Everybody panic! Gangs using Twitter to gangbang in 140 characters or less

140 characters can now start a turf war or a bloody beef, according the the New York Daily News.

The NYDN claims that gangs are increasingly using the microblogging service to shout out their boys, threaten rival Gs and draw foes into battle. The article is populated with references to local gangs known to hang around certain housing projects as well as quotes from young men claiming to use the service for gang activities. The piece indicates searches for certain gang related results yield threats and brags, but none of the terms suggested seem to be very well-populated in search results.

Still, those who reach out to gang-affliliated teens in the city say Twitter has actually helped them circumvent violent confrontations:

Harlem pastor Vernon Williams, who runs Perfect Peace Ministry Youth Outreach, said his staff uses Twitter, MySpace and instant messaging to keep track of 4,000 at-risk teens.

A week ago, Twitter helped the volunteers stop a street war after they saw the Get Money Boys, based in the St. Nicholas Houses on W. 127 St., exchanging threats with Goodfellas and The New Dons, based just a few blocks north.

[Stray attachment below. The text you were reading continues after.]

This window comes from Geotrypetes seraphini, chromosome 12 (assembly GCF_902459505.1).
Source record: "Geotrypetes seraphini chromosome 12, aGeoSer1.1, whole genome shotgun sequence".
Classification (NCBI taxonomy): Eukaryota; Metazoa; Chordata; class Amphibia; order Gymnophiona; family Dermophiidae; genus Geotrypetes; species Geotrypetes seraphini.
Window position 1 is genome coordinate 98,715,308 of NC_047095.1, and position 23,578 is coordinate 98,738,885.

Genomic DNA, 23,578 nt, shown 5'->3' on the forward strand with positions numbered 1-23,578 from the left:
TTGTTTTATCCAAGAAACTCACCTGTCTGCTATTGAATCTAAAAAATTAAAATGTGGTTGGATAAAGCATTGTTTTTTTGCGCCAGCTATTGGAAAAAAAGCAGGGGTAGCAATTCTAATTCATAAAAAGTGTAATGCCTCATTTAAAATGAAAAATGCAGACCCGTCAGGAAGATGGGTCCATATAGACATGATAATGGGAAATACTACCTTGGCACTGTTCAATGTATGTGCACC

“They were threatening to go and hurt two people,” said Williams, 51, who sent staff out to find the tweeters.

Personally, I’m skeptical that anyone other than misguided teenagers would use the service so blatantly for true gang related activity. Given the code of silence that comes along with gang activity (that’s why we don’t speak, made men ain’t supposed to make statements) and the fact that anyone with two brain cells to rub together knows that police can conduct internet searches too, those expecting a long and fruitful gang might not want to tweet about it. (It’s like bringing a Blackberry to an iPhone fight.) Then again, an enterprising young fellow named Lil V seems to disagree with me:

A 15-year-old nicknamed Lil V, who belongs to The New Dons, says Twitter is useful for “settin’ up the fights” and making plans.

He seemed aware that the cops or anyone else could follow them – and said the gang takes precautions, using lingo gangsters from an earlier era wouldn’t even understand.

“We got our own page,” Lil V said. “Our page is private.”

Lil V, if you reading this, we still on for 11 tonight at the corner of Marcy and Flushing, right? Holla at me up on Twitter.

[via The Raw Feed]